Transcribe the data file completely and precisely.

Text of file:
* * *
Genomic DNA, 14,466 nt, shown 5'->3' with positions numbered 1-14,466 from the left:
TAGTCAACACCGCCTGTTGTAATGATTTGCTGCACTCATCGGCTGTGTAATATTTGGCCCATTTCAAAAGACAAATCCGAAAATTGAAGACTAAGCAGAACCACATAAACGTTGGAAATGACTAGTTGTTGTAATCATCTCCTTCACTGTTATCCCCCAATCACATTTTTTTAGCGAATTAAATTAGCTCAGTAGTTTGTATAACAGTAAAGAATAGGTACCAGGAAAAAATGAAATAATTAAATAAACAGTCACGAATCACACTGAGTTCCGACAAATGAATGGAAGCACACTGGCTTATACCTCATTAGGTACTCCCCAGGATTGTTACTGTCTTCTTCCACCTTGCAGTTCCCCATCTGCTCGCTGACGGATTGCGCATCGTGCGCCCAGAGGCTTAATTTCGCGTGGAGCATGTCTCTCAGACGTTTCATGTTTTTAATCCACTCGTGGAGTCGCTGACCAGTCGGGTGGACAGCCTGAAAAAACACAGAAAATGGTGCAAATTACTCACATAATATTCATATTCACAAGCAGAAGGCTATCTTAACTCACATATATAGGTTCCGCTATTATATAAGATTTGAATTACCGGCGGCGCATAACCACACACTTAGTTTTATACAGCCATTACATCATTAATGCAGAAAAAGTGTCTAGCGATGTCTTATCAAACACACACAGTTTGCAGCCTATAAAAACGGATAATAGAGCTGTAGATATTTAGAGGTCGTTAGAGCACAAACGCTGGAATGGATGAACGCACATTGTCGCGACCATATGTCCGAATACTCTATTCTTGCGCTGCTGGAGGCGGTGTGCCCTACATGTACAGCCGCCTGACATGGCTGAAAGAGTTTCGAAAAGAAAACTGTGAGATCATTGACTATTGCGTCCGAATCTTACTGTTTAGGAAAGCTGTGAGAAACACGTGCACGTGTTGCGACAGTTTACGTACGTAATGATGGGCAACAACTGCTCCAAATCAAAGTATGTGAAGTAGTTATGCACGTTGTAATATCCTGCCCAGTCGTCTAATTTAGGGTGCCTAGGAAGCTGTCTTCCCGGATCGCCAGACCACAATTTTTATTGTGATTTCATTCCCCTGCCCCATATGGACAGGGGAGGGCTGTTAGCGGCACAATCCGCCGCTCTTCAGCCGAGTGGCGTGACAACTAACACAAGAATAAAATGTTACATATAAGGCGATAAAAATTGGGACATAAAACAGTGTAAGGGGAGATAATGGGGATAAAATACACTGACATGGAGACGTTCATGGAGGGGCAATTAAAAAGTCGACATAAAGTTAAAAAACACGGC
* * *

Genomic DNA, 14,466 nt, shown 5'->3' with positions numbered 1-14,466 from the left:
TAGTCAACACCGCCTGTTGTAATGATTTGCTGCACTCATCGGCTGTGTAATATTTGGCCCATTTCAAAAGACAAATCCGAAAATTGAAGACTAAGCAGAACCACATAAACGTTGGAAATGACTAGTTGTTGTAATCATCTCCTTCACTGTTATCCCCCAATCACATTTTTTTAGCGAATTAAATTAGCTCAGTAGTTTGTATAACAGTAAAGAATAGGTACCAGGAAAAAATGAAATAATTAAATAAACAGTCACGAATCACACTGAGTTCCGACAAATGAATGGAAGCACACTGGCTTATACCTCATTAGGTACTCCCCAGGATTGTTACTGTCTTCTTCCACCTTGCAGTTCCCCATCTGCTCGCTGACGGATTGCGCATCGTGCGCCCAGAGGCTTAATTTCGCGTGGAGCATGTCTCTCAGACGTTTCATGTTTTTAATCCACTCGTGGAGTCGCTGACCAGTCGGGTGGACAGCCTGAAAAAACACAGAAAATGGTGCAAATTACTCACATAATATTCATATTCACAAGCAGAAGGCTATCTTAACTCACATATATAGGTTCCGCTATTATATAAGATTTGAATTACCGGCGGCGCATAACCACACACTTAGTTTTATACAGCCATTACATCATTAATGCAGAAAAAGTGTCTAGCGATGTCTTATCAAACACACACAGTTTGCAGCCTATAAAAACGGATAATAGAGCTGTAGATATTTAGAGGTCGTTAGAGCACAAACGCTGGAATGGATGAACGCACATTGTCGCGACCATATGTCCGAATACTCTATTCTTGCGCTGCTGGAGGCGGTGTGCCCTACATGTACAGCCGCCTGACATGGCTGAAAGAGTTTCGAAAAGAAAACTGTGAGATCATTGACTATTGCGTCCGAATCTTACTGTTTAGGAAAGCTGTGAGAAACACGTGCACGTGTTGCGACAGTTTACGTACGTAATGATGGGCAACAACTGCTCCAAATCAAAGTATGTGAAGTAGTTATGCACGTTGTAATATCCTGCCCAGTCGTCTAATTTAGGGTGCCTAGGAAGCTGTCTTCCCGGATCGCCAGACCACAATTTTTATTGTGATTTCATTCCCCTGCCCCATATGGACAGGGGAGGGCTGTTAGCGGCACAATCCGCCGCTCTTCAGCCGAGTGGCGTGACAACTAACACAAGAATAAAATGTTACATATAAGGCGATAAAAATTGGGACATAAAACAGTGTAAGGGGAGATAATGGGGATAAAATACACTGACATGGAGACGTTCATGGAGGGGCAATTAAAAAGTCGACATAAAGTTAAAAAACACGGC